Breakthrough in regenerative medicine: Stepping closer to personalized 3D organ printing and transplantation

This week is no less exciting than the last week. Last week gravitational waves were spotted for the first time in history, confirming a century old theory of Albert Einstein. This week of Feb 15th started with the publication of a breakthrough medical technology and one of the finest achievements in the scientific endeavors. Researchers at Wake Forest School of Medicine, North Carolina published their findings on successful 3D printing and in vivo survival of ear, muscle and bone tissue in a premier scientific journal, Nature Biotechnology.

Researchers from Wake Forest have created a 3D printer called as Integral Tissue-Organ Printer (ITOP) that uses biodegradable plastic-like polymers and hydrogel containing living cells to print three dimensional organs. The printed scaffold contains microchannel to support the diffusion of nutrients and oxygen to the embedded cells. Implantation studies showed that the 3D printed tissue survived after the implantation in rodents and developed extracellular matrix and supporting tissue. This is the first time scientists have report success with such stable and large enough 3D printed organs.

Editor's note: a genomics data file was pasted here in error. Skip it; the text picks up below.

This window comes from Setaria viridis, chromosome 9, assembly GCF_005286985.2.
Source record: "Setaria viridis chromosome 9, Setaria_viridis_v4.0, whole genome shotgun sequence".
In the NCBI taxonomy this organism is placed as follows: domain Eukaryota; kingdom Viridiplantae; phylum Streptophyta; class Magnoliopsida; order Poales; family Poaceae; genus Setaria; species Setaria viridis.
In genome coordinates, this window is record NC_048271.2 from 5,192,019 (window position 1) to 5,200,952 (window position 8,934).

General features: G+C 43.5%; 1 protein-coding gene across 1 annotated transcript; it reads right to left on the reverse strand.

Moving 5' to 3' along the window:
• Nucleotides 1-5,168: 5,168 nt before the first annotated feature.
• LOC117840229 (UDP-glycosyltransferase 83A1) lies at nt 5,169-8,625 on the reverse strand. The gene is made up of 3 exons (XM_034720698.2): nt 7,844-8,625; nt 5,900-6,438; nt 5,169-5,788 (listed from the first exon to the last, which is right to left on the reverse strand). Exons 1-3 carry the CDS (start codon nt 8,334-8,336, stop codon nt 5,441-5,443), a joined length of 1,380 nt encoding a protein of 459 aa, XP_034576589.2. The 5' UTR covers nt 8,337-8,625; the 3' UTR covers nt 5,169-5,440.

Are we opening the new doors to an era where physicians will be able to print the personalized organs derived from the patient’s own cells? Will this technology solve the issues of long wait time to avail the organs and the problem of organ rejection of donated organs? These are few questions that will be tested with time and ongoing research. We may need improved technology to print stable, large enough, complex organs that can mimic functions of natural organs and integrate with the human physiology. Nevertheless, the invention at Wake Forest School of Medicine is a stepping stone to solve these complex unmet medical needs.

We are proud to have one of the co-authors of the above research work as an editorial board member of one of our JSciMed Central journals. Congratulations to the authors and to Wake Forest School of Medicine!

Written By: JSciMed Central

Source: A 3D bioprinting system to produce human-scale tissue constructs with structural integrity, Kang et al. Nature Biotechnology, Feb 2016 (